The corset factory closed in 1912. Although corsets continued to be worn for a few more years, they were declining in popularity. Social historians give a number of reasons: women’s more active lifestyles, changing fashions that emphasized a more boyish figure, and, several believe, the fact that the popular tango was hard to perform while wearing a corset.

Before the factory closed, one of the street-level storefronts was taken over by Schmacher Hardware, which had started in 1870 in the adjacent building to the south. Afterward, the hardware store took over most of the rest of the building. In 1930, Kline’s department store moved in, staying until December 1994.

In 1961, Kline’s hid the terra-cotta detailing behind a featureless “modern” facade. It was a time when appreciation of old buildings was at its nadir. The 1877 courthouse at Main and Huron had been replaced five years earlier, and Bertha Muehlig’s house across the street from Kline’s would soon be demolished. Proponents of urban renewal advocated tearing down entire neighborhoods. Those older buildings and homes that were saved were often remodeled, like Kline’s, expressly to make them look new.

Developer Ed Shaffran bought the Pratt Block after Kline’s closed. He has already converted the two upper floors-—site of the corset factory-—into nine apartments. On the top floor, he found three rows of holes in the hardwood floor, which he surmises were made when the sewing machines were bolted down. He also found a bunch of straight pins, but no old corsets. On the second floor, he discovered Schmacher Hardware advertisements--for Royal furnaces, Jewitt stoves, and tinware--on the south wall.

Before the 1961 panels were removed, Shaffran had some idea of the detailing beneath them, and he also knew that it had been damaged, because he had climbed out onto a second-floor windowsill and looked under the panels with a flashlight. However, he was surprised by the extent of the damage to the terra-cotta along the top of the building. He theorizes that when Kline’s sent the measurements for the new panels to their New York office, they reported the width and height of the building but didn’t take into account how far away from the building the panels would have to be hung in order to avoid damaging the terra-cotta detailing. Whoever installed the panels simply knocked off the parts of the terra-cotta that protruded too far. If they had extended the bracketing beams just a little farther—less than a foot—they could have preserved it all.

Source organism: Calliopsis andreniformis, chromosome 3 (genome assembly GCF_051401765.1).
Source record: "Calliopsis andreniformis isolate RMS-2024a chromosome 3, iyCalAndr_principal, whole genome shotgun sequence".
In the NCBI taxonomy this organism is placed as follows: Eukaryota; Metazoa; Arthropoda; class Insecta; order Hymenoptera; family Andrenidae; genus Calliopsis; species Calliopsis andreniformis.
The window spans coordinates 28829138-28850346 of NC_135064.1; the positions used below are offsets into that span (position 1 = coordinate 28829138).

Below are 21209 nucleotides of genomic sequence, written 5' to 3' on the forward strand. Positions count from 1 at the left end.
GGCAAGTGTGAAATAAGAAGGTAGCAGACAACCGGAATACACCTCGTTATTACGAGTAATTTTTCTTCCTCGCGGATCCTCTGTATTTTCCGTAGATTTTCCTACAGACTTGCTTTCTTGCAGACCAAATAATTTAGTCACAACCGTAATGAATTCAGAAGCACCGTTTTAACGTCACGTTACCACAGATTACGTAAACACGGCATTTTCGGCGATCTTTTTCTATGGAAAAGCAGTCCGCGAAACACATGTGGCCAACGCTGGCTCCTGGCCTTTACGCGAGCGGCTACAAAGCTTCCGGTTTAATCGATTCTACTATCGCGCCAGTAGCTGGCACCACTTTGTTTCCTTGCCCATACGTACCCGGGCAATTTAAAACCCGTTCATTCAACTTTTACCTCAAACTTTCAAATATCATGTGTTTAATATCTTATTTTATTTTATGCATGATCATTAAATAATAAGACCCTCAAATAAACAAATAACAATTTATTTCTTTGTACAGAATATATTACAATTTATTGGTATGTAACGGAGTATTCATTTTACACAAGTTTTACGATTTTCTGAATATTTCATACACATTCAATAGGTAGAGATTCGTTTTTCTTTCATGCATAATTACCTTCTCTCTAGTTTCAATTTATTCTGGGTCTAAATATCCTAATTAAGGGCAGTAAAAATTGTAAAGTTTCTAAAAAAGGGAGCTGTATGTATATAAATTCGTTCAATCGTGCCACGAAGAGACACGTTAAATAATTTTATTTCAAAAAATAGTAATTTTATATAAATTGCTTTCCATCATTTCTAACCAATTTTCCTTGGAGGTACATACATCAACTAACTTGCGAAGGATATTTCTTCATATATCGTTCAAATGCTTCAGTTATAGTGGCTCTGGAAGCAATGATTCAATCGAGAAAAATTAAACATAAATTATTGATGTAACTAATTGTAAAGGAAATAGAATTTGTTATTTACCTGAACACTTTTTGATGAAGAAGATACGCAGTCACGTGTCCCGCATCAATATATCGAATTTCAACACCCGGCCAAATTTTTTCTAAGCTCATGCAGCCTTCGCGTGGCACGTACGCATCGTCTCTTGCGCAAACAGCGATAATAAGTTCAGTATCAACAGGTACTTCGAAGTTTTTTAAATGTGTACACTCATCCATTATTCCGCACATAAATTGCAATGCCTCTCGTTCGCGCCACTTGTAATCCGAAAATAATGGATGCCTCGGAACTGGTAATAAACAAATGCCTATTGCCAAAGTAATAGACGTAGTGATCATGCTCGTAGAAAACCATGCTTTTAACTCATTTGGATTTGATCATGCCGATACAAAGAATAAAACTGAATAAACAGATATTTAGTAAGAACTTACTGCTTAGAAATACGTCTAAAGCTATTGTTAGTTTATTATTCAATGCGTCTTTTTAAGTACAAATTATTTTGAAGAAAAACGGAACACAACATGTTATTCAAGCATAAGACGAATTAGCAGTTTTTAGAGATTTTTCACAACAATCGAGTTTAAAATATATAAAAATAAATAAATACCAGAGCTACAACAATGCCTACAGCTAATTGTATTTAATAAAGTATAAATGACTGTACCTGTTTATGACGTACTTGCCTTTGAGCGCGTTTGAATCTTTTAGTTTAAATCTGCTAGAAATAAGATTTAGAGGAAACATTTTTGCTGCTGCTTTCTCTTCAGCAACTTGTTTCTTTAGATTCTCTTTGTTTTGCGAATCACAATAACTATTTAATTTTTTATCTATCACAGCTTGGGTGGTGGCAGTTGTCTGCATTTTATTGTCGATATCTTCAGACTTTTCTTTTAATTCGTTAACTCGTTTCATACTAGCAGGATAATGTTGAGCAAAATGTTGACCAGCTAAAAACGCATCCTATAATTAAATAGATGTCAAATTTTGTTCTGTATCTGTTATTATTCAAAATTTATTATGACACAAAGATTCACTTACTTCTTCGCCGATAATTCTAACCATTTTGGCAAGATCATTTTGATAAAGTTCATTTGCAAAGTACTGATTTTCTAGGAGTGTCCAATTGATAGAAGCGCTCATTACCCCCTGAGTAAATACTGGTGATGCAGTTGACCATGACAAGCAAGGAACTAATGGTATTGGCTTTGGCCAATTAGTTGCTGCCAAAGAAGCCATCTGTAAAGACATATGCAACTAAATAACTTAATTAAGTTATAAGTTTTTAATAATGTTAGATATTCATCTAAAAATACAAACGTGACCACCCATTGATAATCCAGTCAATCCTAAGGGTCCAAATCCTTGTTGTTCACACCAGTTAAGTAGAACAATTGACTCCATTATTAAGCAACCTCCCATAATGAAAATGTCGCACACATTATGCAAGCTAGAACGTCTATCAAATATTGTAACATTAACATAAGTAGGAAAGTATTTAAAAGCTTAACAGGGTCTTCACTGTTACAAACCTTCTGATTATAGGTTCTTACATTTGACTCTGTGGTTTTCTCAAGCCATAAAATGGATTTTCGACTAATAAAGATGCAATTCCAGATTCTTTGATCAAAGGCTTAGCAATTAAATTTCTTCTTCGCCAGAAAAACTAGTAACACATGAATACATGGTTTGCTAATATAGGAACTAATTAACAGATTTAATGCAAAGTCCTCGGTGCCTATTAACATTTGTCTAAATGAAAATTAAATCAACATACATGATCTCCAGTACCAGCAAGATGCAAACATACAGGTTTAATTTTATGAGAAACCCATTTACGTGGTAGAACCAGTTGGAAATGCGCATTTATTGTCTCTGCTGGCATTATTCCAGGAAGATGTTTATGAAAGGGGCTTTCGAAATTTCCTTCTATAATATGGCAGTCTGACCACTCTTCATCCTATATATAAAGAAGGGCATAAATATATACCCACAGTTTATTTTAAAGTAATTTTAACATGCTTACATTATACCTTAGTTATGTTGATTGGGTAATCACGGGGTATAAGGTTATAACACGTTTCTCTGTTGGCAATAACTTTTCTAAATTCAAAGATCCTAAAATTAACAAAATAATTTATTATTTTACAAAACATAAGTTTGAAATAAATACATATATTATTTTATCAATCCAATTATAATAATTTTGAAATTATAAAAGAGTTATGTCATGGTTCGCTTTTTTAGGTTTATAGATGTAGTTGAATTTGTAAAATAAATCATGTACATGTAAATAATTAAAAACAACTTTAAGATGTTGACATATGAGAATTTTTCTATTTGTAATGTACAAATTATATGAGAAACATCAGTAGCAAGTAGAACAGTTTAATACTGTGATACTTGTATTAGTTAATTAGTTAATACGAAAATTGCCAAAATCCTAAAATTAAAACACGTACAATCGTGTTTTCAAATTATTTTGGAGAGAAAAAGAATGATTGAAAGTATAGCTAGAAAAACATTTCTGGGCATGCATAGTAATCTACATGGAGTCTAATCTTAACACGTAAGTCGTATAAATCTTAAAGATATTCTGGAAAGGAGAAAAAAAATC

A careful washing of the building has revealed the original color of the bricks and terra-cotta. Shaffran is now repairing the facade, replacing broken bricks with new ones of the same color and shape as the originals. The architectural terra-cotta is being replaced in some places with new terra-cotta, in others with a combination of wood and molded millwork, which is then sprayed with a product called Sto to give it an appearance close to the original fired clay.

Shaffran is currently finishing the first-floor storefronts, which will be rented to five retailers. Tenants so far include two home furnishing stores, Jules and Atys, both of which expect to open in April or May, and a Main Street branch of Le Dog. When he’s done, Shaffran promises, the Pratt Block will once again be “the diamond of Main Street.”

Rights Held By
Grace Shackman